Deux ans après les événements qui ont conduit à la chute du régime de Ben Ali, la crise sociale et gouvernementale actuelle amène à poser la question de l’irréversibilité de la révolution tunisienne. Quelles étaient ses demandes ? Quelles réformes substantielles le gouvernement doit-il encore mettre en œuvre pour garantir une rupture définitive avec le passé ?
The EUISS conducts its research both topically and regionally, focusing on key strategic importance to EU foreign policy. Alongside the immediate priorities in the EU's neighbourhood, the EU also focuses on emerging regions such as the Far East, as well as on traditional allies such as the United States.
The EU’s relations with the ‘Middle East Region’ actually cover three different but overlapping areas, each of which has its own peculiarities and distinctive relationship with Europe. They are the Southern and Eastern Mediterranean, the Middle East and the Gulf Region.
Russia is the biggest neighbour of the European Union – and one of its most difficult partners. The 2004 Enlargement brought Russia closer to the EU’s borders. The EU and Russia share not only the same neighbourhood, but also a large number of global and regional security challenges.
The diversity of the African continent and its states, the distinct privileged historical links that exist between some Member States and their former colonies, and the corresponding cultural and linguistic affinities, all represent an extraordinary potential for cooperation, and this extends to the as yet barely developed area of peace and security.
Reflecting the evolving priorities of EU foreign policy, the EUISS has begun developing research on Asia. The aspects the Institute focuses on are: the global implications of the rise of China and India, China’s role in Africa and the Middle East, security and international relations in East Asia, and non-proliferation.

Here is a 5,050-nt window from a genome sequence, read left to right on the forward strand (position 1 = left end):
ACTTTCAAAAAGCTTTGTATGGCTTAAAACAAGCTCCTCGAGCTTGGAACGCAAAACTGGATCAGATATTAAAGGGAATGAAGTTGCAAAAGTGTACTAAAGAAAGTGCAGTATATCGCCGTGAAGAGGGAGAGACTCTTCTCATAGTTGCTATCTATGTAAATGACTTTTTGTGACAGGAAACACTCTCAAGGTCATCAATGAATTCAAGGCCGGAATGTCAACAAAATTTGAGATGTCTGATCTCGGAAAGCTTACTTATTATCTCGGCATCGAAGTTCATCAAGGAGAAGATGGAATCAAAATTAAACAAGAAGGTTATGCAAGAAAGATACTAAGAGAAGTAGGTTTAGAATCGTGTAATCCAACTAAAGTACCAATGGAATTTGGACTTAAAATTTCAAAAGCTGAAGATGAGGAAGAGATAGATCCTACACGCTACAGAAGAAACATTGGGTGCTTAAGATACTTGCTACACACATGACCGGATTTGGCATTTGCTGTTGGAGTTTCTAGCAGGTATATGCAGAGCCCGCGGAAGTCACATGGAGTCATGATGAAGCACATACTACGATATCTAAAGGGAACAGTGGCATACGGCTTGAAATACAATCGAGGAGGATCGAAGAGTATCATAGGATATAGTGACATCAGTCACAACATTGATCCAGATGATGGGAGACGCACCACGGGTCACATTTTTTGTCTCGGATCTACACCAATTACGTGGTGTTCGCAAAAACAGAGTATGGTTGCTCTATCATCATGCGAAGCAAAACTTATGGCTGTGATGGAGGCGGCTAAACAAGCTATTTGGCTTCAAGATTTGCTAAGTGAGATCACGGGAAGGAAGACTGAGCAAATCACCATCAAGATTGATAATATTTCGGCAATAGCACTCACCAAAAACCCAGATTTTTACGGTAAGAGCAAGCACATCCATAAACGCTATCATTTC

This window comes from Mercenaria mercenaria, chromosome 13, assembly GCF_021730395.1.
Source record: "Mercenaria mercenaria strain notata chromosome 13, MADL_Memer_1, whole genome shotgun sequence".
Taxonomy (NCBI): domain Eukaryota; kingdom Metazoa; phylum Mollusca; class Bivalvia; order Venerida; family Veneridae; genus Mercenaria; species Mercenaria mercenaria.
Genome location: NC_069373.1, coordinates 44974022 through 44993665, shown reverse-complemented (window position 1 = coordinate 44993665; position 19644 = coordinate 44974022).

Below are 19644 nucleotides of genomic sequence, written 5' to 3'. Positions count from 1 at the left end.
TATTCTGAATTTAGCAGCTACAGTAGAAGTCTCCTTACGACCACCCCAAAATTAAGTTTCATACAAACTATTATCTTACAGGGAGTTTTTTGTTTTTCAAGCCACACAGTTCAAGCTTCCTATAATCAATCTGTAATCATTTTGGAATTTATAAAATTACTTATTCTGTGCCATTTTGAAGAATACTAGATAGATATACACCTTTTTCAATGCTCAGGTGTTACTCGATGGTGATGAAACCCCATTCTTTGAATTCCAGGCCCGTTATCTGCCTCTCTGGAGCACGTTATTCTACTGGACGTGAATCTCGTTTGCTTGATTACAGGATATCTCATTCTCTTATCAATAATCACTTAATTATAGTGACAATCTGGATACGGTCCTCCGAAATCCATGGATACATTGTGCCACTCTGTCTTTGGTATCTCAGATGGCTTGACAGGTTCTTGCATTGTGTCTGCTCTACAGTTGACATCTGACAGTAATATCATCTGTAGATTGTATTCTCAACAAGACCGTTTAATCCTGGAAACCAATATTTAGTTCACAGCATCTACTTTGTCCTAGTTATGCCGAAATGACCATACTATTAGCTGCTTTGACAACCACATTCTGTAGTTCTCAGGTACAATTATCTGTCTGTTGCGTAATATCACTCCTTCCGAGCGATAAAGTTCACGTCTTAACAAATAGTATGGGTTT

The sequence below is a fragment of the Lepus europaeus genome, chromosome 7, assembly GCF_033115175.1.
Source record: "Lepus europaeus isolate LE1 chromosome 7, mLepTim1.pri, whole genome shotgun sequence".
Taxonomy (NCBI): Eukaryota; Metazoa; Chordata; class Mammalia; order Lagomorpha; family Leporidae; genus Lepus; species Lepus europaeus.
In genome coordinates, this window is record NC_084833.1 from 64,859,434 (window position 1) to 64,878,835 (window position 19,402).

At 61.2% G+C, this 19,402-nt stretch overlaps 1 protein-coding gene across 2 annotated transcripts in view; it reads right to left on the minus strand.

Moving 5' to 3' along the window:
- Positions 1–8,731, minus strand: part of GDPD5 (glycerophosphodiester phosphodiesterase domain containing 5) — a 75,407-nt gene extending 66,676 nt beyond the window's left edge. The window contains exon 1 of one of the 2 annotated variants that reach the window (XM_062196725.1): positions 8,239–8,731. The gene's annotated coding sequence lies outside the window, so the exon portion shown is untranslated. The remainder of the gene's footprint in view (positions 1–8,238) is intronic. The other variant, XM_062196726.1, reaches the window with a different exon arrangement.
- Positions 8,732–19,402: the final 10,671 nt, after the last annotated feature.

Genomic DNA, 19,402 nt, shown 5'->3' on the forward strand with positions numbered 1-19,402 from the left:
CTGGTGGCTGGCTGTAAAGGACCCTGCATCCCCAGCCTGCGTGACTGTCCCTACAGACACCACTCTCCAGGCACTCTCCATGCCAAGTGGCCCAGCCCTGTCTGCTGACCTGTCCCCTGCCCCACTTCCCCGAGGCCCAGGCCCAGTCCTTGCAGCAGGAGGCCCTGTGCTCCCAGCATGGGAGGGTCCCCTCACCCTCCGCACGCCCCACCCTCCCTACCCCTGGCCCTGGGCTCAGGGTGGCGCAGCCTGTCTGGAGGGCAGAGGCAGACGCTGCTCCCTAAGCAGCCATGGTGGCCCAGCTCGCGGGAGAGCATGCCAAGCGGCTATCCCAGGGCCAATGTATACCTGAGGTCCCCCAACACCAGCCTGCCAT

EU policy in the Western Balkans is based on stabilisation through integration. Following the 1999 crisis in Kosovo and NATO intervention, the EU member states recognised that a comprehensive policy for the whole region was needed, and in 2000 the Stabilisation and Association Process (SAP) was launched.
The United States is the closest partner of the EU. The strength of EU-US relations rests on historical bonds, converging interests and commonality of values. Cooperating with the US represents an important aspect of almost all areas of EU foreign policy, whether in the context of the Balkans, the Middle East or Central Asia.
EU policy logically links the ENP, the Mediterranean Partnership and the Middle East peace process in different overarching policy frameworks together. Relations with the GCC countries, Iran, Iraq and Yemen, in contrast, are bilateral in nature. As well, the Iranian nuclear issue has become a crucial issue for CFSP.
The EU’s Eastern neighbourhood is a region in transition. Diverging foreign policy orientations, frozen conflicts, and low levels of inter-state cooperation further fragment and polarise the region. Competition with Russia also make it difficult for the EU to respond adequately to the challenges in the region.
Au cours des dernières années, si l’IdS a indéniablement gagné en importance, il demeure encore méconnu comparativement à la PSDC. Leur histoire est pourtant parallèle et leurs activités complémentaires, de façon à renforcer l’approche globale prônée par l’UE dans la Stratégie européenne de sécurité.
Sanctions seem to have become one of the EU’s weapons of choice to effect change beyond its borders and the case of Belarus testifies in particular to the Union’s ambition to conduct coercive diplomacy. Yet, despite the various steps taken by the EU over the past years, little lasting success has been achieved so far in enforcing meaningful change in Europe’s ‘last dictatorship’.
The Asia Pacific is now firmly on the EU’s agenda, but can the Union devise a strategic vision based on a balanced approach in a region beset by power struggles and competing nationalisms?
Damien Helly makes the case for a worldwide European cultural radio service, a new channel for a new European digital diplomacy.
Europe's financial crisis has allowed Russia to expand its already substantial influence in the Mediterranean. Russian involvement in regional bailouts, energy deals and shifting alliances means that EU now faces a difficult balancing act in an area of strategic importance.